Tag: Consitution

Sign of our Times: A Culture of Fear


Robby Soave: “On Monday, the boys were forced to meet with an assistant principal and an anti-bullying specialist, who quickly decided to punish them for clearly constitutionally-protected speech.”

Truly a sign of our times. Two boys go to a shooting range, train with legal firearms. Post some pictures and innocuous comments about their training and are immediately punished by their school because of the complaints of one panicked parent.

The Limits of Textualism


In his recent column for Defining Ideas, Clint Bolick, a member of the Arizona State Supreme Court, addresses the central question of modern constitutional jurisprudence: What is the proper way to interpret the Constitution? Bolick, who is also my colleague at the Hoover Institution, casts his lot with the late Justice Antonin Scalia and his many followers who endorse textualism as the one proper method. The argument goes as follows: Textualism—the effort to find the accurate meaning of every word of the relevant provision—helps prevent activist judges from undermining the rule of law by creating new rights under the guise of a “living constitution” on such key issues as abortion, the death penalty, and gay rights, even when there is no basis for such rights in the Constitution or the laws as written.

Bolick’s strict textualist approach is a needed antidote to unduly adventurous constitutional interpretations. But however necessary the careful reading of text is to constitutional deliberation, it is not the full story. Sometimes, the courts must overturn erroneous precedents—and other times, they must, by “necessary implication,” read terms into the Constitution for its prohibitions to make sense. In such cases, the text alone is not a large enough tool-kit to do the job.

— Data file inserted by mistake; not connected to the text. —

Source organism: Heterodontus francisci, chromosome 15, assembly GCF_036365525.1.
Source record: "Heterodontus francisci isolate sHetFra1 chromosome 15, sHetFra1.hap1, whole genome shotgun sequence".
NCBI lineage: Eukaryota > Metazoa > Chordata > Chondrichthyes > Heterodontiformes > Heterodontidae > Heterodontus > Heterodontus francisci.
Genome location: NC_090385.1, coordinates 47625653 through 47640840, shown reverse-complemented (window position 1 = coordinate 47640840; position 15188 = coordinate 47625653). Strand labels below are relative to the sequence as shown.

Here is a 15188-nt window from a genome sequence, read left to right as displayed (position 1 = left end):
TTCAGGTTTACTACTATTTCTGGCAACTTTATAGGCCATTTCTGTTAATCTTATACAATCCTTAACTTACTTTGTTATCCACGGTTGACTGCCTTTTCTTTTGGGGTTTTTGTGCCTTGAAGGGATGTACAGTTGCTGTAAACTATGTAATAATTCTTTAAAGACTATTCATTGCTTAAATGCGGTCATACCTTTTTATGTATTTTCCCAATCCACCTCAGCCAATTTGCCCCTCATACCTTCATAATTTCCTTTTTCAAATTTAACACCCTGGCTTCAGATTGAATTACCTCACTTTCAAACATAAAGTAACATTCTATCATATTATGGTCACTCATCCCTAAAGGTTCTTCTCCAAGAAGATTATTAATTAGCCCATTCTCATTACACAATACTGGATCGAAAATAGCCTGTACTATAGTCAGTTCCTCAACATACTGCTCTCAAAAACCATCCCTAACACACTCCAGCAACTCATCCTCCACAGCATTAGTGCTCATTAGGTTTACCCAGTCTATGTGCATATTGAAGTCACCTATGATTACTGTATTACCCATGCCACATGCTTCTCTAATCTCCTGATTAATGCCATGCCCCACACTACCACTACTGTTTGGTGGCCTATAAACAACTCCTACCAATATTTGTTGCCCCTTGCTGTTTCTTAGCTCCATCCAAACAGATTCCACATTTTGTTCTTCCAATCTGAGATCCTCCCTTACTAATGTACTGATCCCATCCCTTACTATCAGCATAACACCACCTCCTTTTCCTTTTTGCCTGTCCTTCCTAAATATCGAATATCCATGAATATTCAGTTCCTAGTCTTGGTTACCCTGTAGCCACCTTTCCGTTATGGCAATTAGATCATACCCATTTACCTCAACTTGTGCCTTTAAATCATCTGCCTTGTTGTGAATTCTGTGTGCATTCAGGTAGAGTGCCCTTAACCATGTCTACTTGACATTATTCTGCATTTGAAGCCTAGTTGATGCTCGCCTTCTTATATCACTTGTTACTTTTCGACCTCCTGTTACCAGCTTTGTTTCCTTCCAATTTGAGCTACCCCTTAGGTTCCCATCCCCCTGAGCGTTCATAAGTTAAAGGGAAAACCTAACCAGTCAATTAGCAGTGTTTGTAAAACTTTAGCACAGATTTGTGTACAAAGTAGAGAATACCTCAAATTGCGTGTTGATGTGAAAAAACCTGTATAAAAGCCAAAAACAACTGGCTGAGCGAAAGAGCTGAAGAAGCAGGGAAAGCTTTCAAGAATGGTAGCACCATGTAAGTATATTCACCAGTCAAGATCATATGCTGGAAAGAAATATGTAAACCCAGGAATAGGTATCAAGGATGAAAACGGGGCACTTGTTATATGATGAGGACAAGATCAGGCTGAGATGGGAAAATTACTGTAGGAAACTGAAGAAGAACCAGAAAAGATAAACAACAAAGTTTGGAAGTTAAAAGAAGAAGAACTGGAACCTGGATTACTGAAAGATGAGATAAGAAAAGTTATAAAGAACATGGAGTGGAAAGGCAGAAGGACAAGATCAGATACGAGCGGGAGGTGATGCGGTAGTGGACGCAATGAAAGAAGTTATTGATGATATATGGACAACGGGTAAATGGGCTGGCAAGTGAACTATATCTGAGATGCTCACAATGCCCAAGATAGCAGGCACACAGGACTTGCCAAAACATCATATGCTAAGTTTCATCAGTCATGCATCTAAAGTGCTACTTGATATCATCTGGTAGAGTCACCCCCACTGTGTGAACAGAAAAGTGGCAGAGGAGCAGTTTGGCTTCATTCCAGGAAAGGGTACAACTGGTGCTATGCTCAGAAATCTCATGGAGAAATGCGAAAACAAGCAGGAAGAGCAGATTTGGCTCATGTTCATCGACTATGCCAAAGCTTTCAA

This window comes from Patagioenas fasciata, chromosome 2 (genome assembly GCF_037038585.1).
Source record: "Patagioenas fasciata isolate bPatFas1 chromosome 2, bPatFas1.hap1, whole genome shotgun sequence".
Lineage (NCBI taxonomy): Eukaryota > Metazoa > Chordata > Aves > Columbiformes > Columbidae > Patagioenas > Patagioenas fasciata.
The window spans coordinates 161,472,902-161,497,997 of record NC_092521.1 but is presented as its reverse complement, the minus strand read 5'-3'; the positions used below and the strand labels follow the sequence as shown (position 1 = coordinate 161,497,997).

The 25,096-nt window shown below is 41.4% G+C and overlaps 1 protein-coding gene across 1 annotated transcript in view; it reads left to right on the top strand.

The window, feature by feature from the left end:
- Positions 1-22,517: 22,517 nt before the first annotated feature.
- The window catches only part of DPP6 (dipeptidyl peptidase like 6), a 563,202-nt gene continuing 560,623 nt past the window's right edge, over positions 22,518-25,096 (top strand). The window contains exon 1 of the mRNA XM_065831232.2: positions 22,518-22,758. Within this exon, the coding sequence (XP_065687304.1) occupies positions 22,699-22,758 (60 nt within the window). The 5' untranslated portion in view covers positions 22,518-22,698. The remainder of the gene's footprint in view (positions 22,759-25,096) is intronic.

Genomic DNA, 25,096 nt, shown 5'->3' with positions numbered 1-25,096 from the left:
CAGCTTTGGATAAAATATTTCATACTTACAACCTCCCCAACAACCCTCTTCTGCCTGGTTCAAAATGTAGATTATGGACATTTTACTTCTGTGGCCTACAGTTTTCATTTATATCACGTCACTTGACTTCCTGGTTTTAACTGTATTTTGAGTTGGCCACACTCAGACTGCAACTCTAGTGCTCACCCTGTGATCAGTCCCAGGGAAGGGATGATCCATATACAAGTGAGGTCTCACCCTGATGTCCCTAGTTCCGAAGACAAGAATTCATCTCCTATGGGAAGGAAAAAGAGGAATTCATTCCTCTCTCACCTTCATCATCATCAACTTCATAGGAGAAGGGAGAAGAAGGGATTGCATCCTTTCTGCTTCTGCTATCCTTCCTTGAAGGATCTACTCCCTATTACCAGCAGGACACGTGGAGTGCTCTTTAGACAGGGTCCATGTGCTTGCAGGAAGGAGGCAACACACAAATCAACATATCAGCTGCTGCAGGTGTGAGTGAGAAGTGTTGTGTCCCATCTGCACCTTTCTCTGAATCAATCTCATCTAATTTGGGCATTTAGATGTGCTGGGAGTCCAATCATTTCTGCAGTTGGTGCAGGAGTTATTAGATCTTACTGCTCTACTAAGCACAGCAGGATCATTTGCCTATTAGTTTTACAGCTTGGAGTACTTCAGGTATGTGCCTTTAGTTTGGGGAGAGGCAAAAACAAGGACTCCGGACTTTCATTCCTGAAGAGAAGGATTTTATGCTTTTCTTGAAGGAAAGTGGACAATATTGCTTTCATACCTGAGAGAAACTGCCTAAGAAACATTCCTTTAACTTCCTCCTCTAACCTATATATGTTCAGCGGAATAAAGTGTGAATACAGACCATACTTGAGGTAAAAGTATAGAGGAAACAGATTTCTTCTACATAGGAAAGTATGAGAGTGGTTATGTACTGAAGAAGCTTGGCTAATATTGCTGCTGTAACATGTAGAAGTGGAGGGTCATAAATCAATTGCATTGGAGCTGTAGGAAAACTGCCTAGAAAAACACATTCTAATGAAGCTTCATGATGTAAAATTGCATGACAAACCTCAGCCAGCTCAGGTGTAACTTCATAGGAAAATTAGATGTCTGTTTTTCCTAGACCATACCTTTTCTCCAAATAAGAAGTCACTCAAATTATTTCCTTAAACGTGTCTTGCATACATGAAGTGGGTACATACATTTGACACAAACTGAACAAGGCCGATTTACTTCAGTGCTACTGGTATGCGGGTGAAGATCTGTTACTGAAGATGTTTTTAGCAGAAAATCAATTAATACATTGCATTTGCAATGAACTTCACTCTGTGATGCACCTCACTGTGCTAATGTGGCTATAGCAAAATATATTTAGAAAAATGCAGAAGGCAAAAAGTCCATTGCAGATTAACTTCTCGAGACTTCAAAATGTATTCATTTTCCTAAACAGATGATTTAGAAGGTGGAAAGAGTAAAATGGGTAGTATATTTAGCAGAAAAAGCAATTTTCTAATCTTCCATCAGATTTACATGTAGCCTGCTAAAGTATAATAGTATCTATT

Let’s consider an issue that shows both the power and the limits of textualism. The Commerce Clause reads: “Congress shall have power . . . to regulate Commerce with foreign Nations, and among the several States, and with the Indian tribes.” In the 1824 case of Gibbons v. Ogden, Chief Justice John Marshall construed the middle phrase dealing with interstate commerce in harmony with the text’s treatment of commerce with foreign nations and the Indian tribes. His interpretation consciously covered all forms of communication and transportation across state lines, but it also excluded agriculture, manufacturing, and mining, in large measure to ensure, sadly, that slavery was immune to regulation or abolition by Congress.

Member Post


Tomorrow Donald J. Trump will take his place in U.S. history as our nation’s 45th President. The moment of transition of power from the former president to the new president is one of awe and privilege. There are no purple fingers to hold up. Each citizen voted of their own free will for the candidate […]

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